In Donbas, where I also drive, I ended up in a trench with soldiers because of a shelling. I brought aid to Brovary near Kyiv when there was a battle, in Kharkiv – to districts that were under fire, such as Saltivka or Moskovskyi district.
There they are bombed every day and people have nothing, because hardly anyone goes there to help. And some 150,000 people are still living there in basements. Can you imagine how much humanitarian aid is needed for such a number of people?
It is mainly delivered by local volunteers, of whom there are few. We watched the bombed cemetery of Polish officers there with Mateusz Lachowski (a documentary filmmaker who covers the war for TVN – ed.). When I saw a rocket stuck in a grave, I started calling the Russians “inhuman”.
My heart broke in the Kharkiv subway. One more time. At one station I saw about 150 children. Tiny ones, from one to five to seven years old. I asked a little girl how long she has been there. “48 days. Our house was hit by a rocket and we have nothing to go back to.”
We were in Bucha and Hostomel two days after the Russian army left. We ventured far, 20 km further north. “Those bastards were still here yesterday evening.” That was the moment when I felt strange. In addition, that evening around 8 p.m., our car broke down there.
There was a woman and two children
Somewhere around Hostomel, I couldn’t stand it emotionally for the first time. There were white ribbons on the house and a large sign saying “children”. First I saw a piece of a woman’s suit, a shoe, a cuddly toy, and then the bodies.
There was a woman and two children. They dragged her out of the house, raped and killed her in front of her children. I was accompanied by soldiers from the International Legion and we all just burst into tears. Believe me – it was a very difficult day.
The enormity of this evil in Bucha is so huge that it has not yet fully reached people’s consciousness.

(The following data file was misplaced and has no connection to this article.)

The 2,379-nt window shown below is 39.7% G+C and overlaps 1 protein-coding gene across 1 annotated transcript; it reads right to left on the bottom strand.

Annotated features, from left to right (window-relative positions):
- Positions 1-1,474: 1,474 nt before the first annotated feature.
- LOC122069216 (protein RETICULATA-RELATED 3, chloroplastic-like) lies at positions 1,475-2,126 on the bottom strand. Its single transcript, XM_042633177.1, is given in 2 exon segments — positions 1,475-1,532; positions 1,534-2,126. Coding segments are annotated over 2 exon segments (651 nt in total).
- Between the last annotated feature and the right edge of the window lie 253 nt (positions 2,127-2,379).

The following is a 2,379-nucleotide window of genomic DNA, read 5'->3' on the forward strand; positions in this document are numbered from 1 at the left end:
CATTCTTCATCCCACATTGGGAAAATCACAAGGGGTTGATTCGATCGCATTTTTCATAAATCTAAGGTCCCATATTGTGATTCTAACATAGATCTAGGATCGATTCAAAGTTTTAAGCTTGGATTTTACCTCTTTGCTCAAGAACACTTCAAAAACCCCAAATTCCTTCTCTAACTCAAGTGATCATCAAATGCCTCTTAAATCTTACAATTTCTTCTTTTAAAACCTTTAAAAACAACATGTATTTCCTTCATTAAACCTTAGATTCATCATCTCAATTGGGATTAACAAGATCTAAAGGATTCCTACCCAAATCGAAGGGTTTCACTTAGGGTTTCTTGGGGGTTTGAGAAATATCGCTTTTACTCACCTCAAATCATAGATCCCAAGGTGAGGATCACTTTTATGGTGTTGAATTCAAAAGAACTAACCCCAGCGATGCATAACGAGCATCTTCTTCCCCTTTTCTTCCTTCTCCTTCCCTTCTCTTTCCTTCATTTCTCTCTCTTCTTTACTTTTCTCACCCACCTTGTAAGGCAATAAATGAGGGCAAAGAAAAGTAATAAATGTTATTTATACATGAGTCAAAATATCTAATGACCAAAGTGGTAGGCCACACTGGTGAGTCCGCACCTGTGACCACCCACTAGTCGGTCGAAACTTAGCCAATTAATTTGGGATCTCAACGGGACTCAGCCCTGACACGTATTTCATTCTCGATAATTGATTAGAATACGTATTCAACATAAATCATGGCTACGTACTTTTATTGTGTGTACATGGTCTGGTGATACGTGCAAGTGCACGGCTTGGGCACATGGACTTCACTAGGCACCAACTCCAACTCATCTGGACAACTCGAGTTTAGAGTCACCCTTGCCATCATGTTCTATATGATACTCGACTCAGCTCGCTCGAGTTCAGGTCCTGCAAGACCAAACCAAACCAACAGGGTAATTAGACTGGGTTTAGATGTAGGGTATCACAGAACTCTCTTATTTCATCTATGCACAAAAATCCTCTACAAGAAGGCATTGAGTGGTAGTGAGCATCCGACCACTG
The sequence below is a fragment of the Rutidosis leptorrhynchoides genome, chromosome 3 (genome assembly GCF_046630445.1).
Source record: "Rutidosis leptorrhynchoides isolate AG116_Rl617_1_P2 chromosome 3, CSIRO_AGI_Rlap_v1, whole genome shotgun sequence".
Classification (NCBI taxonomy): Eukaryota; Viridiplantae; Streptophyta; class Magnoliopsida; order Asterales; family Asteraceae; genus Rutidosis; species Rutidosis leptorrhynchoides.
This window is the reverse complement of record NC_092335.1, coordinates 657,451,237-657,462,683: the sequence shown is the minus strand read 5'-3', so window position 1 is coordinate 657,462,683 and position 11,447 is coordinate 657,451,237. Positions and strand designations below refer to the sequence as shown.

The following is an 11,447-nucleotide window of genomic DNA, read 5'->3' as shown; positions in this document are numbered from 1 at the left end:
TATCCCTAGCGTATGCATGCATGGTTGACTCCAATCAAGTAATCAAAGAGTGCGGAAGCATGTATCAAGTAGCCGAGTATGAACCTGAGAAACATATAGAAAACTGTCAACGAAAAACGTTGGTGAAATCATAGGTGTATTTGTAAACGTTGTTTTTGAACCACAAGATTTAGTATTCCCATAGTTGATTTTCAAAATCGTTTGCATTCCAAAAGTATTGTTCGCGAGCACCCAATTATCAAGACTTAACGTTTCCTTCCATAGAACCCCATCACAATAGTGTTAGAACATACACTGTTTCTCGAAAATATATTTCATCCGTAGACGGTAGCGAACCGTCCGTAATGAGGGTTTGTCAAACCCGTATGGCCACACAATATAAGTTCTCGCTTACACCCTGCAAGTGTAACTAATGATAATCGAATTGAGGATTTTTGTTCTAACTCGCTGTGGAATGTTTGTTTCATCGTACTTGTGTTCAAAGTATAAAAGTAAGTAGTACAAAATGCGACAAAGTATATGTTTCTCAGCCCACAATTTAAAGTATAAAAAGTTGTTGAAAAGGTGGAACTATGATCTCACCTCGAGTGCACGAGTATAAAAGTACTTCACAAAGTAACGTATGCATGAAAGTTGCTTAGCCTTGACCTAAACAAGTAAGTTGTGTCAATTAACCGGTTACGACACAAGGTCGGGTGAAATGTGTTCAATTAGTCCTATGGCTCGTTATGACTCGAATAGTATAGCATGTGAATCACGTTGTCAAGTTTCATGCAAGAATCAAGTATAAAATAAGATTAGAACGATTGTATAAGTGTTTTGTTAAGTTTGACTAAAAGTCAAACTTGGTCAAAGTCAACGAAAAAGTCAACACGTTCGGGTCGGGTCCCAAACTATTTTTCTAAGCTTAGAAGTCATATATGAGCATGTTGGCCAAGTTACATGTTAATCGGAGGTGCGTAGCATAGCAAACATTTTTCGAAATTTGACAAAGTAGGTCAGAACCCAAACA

- A total shock to me were mined bodies. Ukrainian soldiers marked them so that nobody touched them.
The mines were also disguised as bodies with a jacket, hat and gloves, I don’t know what else was inside, apart from the explosives, but a knife stuck in the back was characteristic. I have seen 15 to 20 such mines.
And plenty of bombs.
Recently, I heard many times from the special forces guys that even worse things have been happening in the Kharkiv region and in Donbas. That Bucha and this was just the beginning.
I started publishing reports from my trips on FB only after some time – a friend of mine encouraged me to do this. You have to do something to show people that you are helping to motivate them to donate to fundraisers.
An hour of explosions makes you deaf for two days
Ukrainians taught me to write that the check point is in Kyiv although it was really in Chernihiv, and vice versa. Dates and places have to be mixed up for security and to misinform the Russians. The downside to driving with aid for the military is that you can’t tell what you’re carrying and where you’re going. And now I carry lot of aid for soldiers.
Last Friday we were on the front line, in forest trenches, 2.5 km from the Russian positions. I cannot say what we delivered. Write that it was military and humanitarian aid.
And I feel that the territorial defence troops need almost everything. Insulin, adrenaline, tourniquets, tactical goggles, varied food… When the Russians attack, it’s a tornado. Without tactical goggles, you sit in a trench with your head between your legs and can’t do anything. With glasses you can somehow cope with the situation. And without ear protection, an hour of explosions makes you deaf for two days. It happened to me once.